Addressing the Current State of Alaskan Fisheries; an essay by Ard Stetts. Created June 14th 2018
The title represents my thought process as I begin to write today, unlike Vice President Albert Gore’s film titled An Inconvenient Truth I won’t go so far to say this is a truth, more it is my studied opinion regarding salmon in Alaska. While there are 5 species of Pacific Salmon that return to the rivers where I live I am at this time moved to air my thoughts based on the worsening situation that our rivers are facing with regard to the King Salmon. In this part of South Central Sockeye and Silver Salmons are also teetering precariously on a year by year basis also.
I first came to Alaska in 1989 and needless to say this was a different place then. The population was hovering around 545,000 covering the entire state. The current numbers for just the City of Anchorage and Matanuska Susitna Borough is at 402,649 persons with 298,00 of those in Anchorage proper as of 2016 census. I think I’m safely on target saying that the bulk of population growth over the past 29 years has taken place in my specific region of Alaska. The current state wide numbers are around 733,000 with that in mind the change can be attributed to this area so to say. Bare in mind that the 1989 figures have fluctuated seasonally as some folks became disenchanted with the long winters and returned to from whence they had come.
This area has over the past 9 years seen a dramatic reduction in some populations though and those populations of which I speak of are salmon, most notably the King or Chinook salmon. The Pacific Silver and Sockeye salmons are not far behind in their inability to keep up with the increased pressure on their ranks. Now here’s where this comes to the opinion part. What I can present as a fact is that locally the King salmon numbers are at about 24% as of this day that they were just last year on this day. The alarming part of this fact is that last year these rivers failed to meet the “minimum escapement” number for the species. Allow me to describe what “escapement” means please. When salmon spawn their begins a game of numbers and percentages. Among the things one must consider are whether or not the completed nest itself will survive. There are many things that can cause total catastrophic loss to a completed salmon nest site. Among the threats are (to mention a few) a human a moose or bear walks directly onto the redd and disrupts the eggs where they have been deposited. The jet blast from the many river boats that prowl the areas where the fish have spawned can and will completely blow out the substrate where the eggs have been deposited also. Further threats include a sustained period of low water after the spawning which can desiccate or cause super warming of the substrate and the eggs during the critical time period of gestation within the eggs. Conversely a period of extensive rainfall and flooding event after the nest has been set can scour the beds or cause excessive silt to settle into the gravel and effectively suffocate the developing eggs there.
There are more threats but I think that will get you on track with the threat matrix involved just with eggs and alvin’s in the streams and rivers. Next in the ‘escapement’ game comes survival as a juvenal salmon. After you exit the nest site substrate you make your way to shore, it may be late October when you make this move and the waters may be cooling and dropping with the coming of winter. Over the long cold winter under the ice you will forage for whatever you can find to provide subsistence until the ice goes out in May. If you (the fry) have been counted among the fortunate you have survived the winter and are now approaching fingerling size come June of your first year. By summers end you may be a full 3″ in size but have spent the summer evading Kingfishers, common Merganser’s, Terns and Gulls as well as Salmon Smolt from previous years hatching and rainbow trout, char and etc. The list of threats is deep but I’m hoping the readers get the inference here.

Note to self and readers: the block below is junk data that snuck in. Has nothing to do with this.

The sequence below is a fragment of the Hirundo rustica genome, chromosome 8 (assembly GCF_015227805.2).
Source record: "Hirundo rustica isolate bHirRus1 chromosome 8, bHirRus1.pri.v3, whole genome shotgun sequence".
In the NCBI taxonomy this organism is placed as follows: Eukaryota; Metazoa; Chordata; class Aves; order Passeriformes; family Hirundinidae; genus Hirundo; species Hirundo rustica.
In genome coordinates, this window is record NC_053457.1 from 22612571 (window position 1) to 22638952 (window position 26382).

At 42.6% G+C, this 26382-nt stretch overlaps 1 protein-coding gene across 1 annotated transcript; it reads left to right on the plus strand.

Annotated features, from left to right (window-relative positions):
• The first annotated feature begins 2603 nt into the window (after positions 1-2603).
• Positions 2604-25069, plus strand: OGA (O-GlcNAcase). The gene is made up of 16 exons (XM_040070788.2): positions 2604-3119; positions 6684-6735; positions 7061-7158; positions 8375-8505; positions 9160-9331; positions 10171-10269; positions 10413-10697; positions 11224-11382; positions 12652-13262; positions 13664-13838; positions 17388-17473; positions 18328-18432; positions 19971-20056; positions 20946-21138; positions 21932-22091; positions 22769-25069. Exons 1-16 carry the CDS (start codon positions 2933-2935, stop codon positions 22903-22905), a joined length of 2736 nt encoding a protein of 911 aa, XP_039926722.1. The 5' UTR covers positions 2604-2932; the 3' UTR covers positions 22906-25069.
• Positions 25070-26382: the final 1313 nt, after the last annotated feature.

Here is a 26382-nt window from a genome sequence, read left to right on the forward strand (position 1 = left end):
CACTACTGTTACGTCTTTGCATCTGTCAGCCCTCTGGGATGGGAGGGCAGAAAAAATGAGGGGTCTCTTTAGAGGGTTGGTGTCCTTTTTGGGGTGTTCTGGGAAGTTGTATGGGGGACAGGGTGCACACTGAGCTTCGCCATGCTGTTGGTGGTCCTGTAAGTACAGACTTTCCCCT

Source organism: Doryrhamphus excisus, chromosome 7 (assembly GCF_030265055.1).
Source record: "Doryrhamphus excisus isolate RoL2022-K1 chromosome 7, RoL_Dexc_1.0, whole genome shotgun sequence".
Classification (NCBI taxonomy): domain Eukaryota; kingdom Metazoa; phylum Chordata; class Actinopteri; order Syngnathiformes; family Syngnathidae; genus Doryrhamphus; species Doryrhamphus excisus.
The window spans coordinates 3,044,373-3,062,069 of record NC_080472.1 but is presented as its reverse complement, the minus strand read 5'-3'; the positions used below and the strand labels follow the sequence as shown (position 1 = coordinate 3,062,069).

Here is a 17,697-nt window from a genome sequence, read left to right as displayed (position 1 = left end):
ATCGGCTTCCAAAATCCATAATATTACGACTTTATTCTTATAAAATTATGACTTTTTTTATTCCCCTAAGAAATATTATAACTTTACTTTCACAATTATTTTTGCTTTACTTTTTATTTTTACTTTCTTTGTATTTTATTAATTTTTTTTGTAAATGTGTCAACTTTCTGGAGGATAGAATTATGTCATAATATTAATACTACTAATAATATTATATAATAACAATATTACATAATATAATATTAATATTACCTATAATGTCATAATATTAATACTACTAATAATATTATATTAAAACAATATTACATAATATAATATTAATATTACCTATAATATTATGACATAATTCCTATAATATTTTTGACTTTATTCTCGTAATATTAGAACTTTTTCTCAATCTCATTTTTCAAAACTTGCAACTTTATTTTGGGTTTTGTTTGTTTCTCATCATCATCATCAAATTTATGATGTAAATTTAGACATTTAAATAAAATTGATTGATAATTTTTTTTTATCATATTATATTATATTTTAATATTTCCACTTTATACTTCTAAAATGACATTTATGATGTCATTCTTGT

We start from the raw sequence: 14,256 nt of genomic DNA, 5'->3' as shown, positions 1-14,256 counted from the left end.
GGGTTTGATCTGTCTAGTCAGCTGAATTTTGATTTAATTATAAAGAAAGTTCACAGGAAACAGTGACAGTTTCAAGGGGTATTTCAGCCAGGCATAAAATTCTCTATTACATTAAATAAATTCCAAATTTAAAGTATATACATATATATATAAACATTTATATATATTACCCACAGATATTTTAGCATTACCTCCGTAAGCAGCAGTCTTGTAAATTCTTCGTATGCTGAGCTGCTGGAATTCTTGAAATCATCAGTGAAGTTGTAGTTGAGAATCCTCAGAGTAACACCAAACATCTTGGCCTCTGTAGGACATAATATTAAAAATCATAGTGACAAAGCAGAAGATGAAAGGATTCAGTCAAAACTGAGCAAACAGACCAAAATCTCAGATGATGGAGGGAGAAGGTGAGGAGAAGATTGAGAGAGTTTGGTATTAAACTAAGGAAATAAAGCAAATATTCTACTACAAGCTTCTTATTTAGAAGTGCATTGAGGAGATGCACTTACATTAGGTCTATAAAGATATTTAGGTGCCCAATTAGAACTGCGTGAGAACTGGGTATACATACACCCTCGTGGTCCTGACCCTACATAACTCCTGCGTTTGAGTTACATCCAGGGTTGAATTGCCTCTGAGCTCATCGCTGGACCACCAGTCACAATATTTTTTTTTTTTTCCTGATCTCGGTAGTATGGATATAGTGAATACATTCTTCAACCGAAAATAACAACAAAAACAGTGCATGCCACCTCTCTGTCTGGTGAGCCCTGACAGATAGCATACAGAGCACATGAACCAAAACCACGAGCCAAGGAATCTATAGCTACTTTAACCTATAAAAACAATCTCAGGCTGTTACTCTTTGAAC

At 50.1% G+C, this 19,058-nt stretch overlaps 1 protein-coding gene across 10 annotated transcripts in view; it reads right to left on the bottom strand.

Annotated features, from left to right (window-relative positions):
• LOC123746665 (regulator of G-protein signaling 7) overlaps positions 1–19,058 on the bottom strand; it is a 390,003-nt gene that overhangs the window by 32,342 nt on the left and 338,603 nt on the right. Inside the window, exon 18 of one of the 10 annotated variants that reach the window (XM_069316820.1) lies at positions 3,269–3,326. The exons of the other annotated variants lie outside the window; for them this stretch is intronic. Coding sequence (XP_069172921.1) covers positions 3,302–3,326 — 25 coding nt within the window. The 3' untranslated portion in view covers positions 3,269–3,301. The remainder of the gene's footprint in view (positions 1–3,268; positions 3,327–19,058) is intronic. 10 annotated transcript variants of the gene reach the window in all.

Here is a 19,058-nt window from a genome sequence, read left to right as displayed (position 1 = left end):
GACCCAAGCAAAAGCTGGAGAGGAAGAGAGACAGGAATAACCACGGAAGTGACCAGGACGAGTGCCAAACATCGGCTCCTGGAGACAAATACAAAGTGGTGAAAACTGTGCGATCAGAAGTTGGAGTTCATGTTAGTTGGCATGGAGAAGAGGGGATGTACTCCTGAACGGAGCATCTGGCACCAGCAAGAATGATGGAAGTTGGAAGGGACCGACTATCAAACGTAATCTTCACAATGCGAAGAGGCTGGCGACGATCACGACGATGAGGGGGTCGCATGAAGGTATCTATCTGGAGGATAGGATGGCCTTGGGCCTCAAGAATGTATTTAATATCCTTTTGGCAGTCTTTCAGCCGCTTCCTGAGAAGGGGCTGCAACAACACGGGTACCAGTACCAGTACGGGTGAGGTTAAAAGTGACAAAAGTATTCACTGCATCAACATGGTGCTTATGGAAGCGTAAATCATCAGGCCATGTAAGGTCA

Continuing along with the theme of being an “escapement” fish, by the second full year in the natal river the fish may be nearly 5 or more inches in size depending on how things went in the game of survival and all that. At this point the fish may leave for the ocean by fall or based on genetic predisposition etc. it may stay until year 2 when it can be a full smolt size at nearly 10 inches. If you’ve made it to being ten inches and have not yet been eaten or killed chances are you’re gonna taste salt water soon. In the salt begins another whole gauntlet that these fish must endure. I am not overly well versed at marine biology & zoology but I can name a few of the usual suspects when it comes to eating / killing a young or maturing salmon. Orca’s – Sea Lions – Spotted Seals – Beluga Whales – Sharks – and of course Commercial Fisheries enter into the threat matrix at sea. Then there are the ‘personal use set net fisheries along the shores near natal rivers as well as personal use dip netting that Alaskan residents are entitled to make use of. Those fish that survive everything I’ve detailed (and a whole lot more) and get to enter their natal rivers in the effort to reproduce are what the department of fish and game calls “the escapement fish”.
So here you are an ‘escapement salmon’ entering the river of your birth on a mission to procreate your species but it isn’t over my friend not by a long shot it isn’t over. Remember that population thing I opened up with? Let us assume that people don’t move to Alaska especially to the Matanuske Susitna Valley because of our warm beaches and fantastic weather trends, I’ll go as far to say many are outdoors types who want to sample the bounty of Alaska they have heard and read about since they were children. If they aren’t fishermen when they get here they will soon meet someone who is and that someone may very well spin the tales of King Salmon fishing to the newcomer. The size, the excitement, the battle involved in landing one and of course the fact that there are few fish available that make finer table fare than a fresh Alaskan King Salmon……….. needless to say the pressure is on if you happen to be one of the few, the proud, the escapement fish! It may be time to share another fact with you, South Central Alaska, The Mat Su Valley and The Kenai Peninsula actually account for a majority of Alaska’s road system. It is that road system that provides access albeit limited to what were once the most productive rivers and creeks in South Central Alaska for all five species of Pacific Salmons.